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Wyoming Paycheck Calculator

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Use SmartAsset's paycheck calculator to calculate your take home pay per paycheck for both salary and hourly jobs after taking into account federal, state, and local taxes.

Overview of Wyoming Taxes

Wyoming is one of seven states that does not have its own income tax. Additionally, no Wyoming cities levy local income taxes. Taxpayers in the state pay federal income taxes.

This calculator reflects the 2018 federal withholding tax changes.
Click here to learn more about how the Trump Tax Plan will affect you.

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Your estimated -- take home pay:
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Taxes --% $--
Federal Income --% $--
State Income --% $--
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FICA --% $--
Social Security --% $--
Medicare --% $--
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Post-Tax Deductions --% $--
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  • Our Tax Expert

    Jennifer Mansfield, CPA Tax

    Jennifer Mansfield, CPA, JD/LLM-Tax, is a Certified Public Accountant with more than 30 years of experience providing tax advice. SmartAsset’s tax expert has a degree in Accounting and Business/Management from the University of Wyoming, as well as both a Masters in Tax Laws and a Juris Doctorate from Georgetown University Law Center. Jennifer has mostly worked in public accounting firms, including Ernst & Young and Deloitte. She is passionate about helping provide people and businesses with valuable accounting and tax advice to allow them to prosper financially. Jennifer lives in Arizona and was recently named to the Greater Tucson Leadership Program.

    ...read more
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Wyoming Paycheck Calculator

Photo credit: ©iStock.com/TenleyThompson
Wyoming Paycheck Quick Facts
  • Wyoming income tax rate: 0%
  • Median household income: $59,143 (U.S. Census Bureau)
  • Number of cities that have local income taxes: 0

How Your Wyoming Paycheck Works

If you moved to Wyoming from a state that has its own income tax, you may be pleasantly surprised when you receive your first paycheck. That's because Wyoming is one of seven states with no income tax, which means more of your salary ends up in your pocket. However, that doesn't mean that there are no deductions to your wages. Wyoming workers will still pay FICA and federal income taxes, of course.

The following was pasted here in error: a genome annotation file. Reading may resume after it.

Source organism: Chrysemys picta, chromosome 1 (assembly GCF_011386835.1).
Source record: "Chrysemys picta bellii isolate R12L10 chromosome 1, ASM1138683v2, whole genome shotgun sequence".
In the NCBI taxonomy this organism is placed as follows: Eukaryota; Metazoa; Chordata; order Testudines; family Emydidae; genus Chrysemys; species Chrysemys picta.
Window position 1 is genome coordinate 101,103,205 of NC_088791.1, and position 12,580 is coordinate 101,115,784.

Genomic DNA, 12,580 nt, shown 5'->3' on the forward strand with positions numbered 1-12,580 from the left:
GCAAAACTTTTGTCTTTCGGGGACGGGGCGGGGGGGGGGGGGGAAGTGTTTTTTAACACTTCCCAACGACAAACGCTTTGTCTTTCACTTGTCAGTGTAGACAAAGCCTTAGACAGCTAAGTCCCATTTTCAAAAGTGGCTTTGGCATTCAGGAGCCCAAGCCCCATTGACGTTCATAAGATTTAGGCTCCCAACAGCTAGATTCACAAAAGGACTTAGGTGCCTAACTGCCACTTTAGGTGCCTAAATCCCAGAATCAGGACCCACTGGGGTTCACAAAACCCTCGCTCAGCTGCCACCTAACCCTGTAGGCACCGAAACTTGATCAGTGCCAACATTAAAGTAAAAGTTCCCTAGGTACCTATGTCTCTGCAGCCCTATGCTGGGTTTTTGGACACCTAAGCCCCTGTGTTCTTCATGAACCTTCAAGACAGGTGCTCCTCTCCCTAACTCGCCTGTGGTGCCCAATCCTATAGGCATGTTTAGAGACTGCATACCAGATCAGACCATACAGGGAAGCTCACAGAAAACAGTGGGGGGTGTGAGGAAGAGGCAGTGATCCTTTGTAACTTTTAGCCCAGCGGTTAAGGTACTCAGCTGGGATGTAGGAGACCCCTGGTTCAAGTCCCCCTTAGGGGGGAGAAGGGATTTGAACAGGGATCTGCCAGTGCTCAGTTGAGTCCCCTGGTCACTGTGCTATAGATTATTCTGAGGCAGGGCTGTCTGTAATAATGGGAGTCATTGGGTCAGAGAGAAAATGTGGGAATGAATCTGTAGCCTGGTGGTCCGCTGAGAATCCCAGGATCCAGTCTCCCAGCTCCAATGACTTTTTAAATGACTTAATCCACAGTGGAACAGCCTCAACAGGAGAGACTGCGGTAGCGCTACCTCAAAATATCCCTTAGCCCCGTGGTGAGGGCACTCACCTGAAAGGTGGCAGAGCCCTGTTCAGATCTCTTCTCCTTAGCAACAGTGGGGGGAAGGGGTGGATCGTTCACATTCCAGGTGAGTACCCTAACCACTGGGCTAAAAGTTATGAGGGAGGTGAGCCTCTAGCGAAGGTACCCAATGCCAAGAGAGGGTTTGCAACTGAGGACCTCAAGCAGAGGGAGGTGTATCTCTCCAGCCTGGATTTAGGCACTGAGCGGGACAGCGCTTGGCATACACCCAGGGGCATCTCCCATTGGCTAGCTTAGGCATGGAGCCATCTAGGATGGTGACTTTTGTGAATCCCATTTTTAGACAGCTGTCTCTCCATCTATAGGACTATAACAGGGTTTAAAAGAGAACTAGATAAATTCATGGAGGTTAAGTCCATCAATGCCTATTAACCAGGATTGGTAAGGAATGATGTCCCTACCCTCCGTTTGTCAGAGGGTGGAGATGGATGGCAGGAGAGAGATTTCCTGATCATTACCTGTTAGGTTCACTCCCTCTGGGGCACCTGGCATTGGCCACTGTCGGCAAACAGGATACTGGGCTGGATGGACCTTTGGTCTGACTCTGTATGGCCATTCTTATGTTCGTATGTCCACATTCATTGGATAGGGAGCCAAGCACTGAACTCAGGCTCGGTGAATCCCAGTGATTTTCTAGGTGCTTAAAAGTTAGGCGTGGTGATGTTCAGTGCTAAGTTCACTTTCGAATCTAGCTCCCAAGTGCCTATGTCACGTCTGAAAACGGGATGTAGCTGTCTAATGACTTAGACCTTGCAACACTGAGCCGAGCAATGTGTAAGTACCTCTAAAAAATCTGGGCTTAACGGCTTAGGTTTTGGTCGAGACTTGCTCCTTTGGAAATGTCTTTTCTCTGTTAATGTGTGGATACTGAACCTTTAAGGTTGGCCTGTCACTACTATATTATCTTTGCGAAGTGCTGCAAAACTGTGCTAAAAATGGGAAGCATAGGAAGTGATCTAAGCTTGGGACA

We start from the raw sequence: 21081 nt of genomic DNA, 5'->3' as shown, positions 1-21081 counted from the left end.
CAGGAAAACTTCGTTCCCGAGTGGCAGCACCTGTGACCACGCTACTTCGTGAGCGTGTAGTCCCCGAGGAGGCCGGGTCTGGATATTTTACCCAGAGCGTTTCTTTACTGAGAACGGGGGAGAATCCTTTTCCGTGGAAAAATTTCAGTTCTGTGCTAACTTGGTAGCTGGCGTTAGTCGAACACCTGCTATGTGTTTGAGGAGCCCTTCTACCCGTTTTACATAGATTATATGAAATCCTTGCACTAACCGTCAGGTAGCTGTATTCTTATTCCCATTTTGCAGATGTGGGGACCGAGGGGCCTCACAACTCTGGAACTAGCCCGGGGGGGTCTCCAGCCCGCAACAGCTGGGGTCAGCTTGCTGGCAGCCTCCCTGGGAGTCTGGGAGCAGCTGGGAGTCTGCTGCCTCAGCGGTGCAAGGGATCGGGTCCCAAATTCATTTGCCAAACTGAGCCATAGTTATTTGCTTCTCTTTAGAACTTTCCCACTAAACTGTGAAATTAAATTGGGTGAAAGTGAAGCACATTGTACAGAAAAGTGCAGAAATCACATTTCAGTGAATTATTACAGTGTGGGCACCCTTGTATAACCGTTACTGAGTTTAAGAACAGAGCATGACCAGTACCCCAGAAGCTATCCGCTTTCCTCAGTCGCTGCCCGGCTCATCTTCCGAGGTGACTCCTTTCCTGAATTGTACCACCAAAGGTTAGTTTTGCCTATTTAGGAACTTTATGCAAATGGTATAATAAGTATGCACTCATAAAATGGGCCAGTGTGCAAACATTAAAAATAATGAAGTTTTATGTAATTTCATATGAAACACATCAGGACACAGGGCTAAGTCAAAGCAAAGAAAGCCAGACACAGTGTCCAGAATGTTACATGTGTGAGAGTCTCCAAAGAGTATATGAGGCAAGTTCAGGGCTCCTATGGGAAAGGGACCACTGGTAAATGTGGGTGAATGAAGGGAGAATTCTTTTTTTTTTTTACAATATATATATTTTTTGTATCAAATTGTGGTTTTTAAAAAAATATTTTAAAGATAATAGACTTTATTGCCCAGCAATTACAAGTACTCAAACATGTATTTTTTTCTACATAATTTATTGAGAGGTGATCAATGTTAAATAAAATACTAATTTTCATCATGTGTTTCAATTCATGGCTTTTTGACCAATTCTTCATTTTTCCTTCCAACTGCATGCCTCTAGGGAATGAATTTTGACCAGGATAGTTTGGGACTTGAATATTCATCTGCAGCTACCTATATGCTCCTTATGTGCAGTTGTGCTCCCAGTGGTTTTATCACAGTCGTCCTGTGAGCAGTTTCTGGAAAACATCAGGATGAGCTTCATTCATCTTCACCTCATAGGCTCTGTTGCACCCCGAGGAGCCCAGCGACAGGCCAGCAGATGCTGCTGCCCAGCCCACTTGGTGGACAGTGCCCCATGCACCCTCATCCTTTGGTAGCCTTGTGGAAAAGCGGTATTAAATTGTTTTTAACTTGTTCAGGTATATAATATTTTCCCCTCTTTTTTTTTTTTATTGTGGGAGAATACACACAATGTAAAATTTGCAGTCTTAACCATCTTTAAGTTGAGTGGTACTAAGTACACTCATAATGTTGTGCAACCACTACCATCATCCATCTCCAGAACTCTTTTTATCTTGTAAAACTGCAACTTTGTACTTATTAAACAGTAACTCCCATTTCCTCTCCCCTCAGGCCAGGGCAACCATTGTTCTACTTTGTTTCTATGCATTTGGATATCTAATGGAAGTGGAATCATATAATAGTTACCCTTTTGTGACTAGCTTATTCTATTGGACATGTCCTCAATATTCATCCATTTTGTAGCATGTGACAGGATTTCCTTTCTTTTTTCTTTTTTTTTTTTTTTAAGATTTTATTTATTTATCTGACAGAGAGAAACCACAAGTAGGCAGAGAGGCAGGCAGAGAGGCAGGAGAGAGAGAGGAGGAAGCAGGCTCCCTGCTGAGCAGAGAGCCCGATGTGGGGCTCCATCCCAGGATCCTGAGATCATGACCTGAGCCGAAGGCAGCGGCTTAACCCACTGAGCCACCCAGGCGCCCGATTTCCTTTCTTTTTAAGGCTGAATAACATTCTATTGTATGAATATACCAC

FICA (Federal Insurance Contributions Act) taxes are Social Security and Medicare taxes. For Social Security tax, your employer will deduct a flat rate of 6.2% from your paycheck. Employers are responsible for contributing an additional 6.2%, as well. You pay 1.45% of your income for Medicare, and your employer matches that so the total contribution is doubled. If you earn more than $200,000, wages in excess of that amount will be taxed an additional 0.9% for Medicare. Employers do not match this amount.

If you are self-employed, you must pay the entire 12.4% in Social Security and 2.9% in Medicare taxes yourself.

Next up, you’ll notice that federal income tax is withheld from each of your paychecks. How much you pay in federal income tax depends on a slew of factors like your salary, your marital status, how many allowances you are claiming and if you want an additional dollar amount withheld from your paychecks. Your employer uses the information you provided on your W-4 form to determine how much to withhold in federal income tax.

Withholding calculations have changed for the 2018 tax year because of President Trump's new tax plan. The IRS released new withholding guidelines in January, to reflect the new tax plan, and taxpayers should have seen changes to their paychecks starting in February 2018. For the time being, you do not need to fill out a new W-4. Your employer will use the withholdings on your current form.

Other circumstances that can directly affect your Wyoming paycheck include contributions to employer-sponsored health or life insurance plans, as any premiums you pay come from your wages. This is the same for contributions you make to a retirement account through your employer, like a 401(k) or 403(b).

While many people get paychecks on a bi-weekly basis, some receive them monthly. If you get paid bi-weekly, your paychecks will be smaller and more frequent than if you’re paid monthly.

Wyoming Median Household Income

YearMedian Household Income
2016$59,143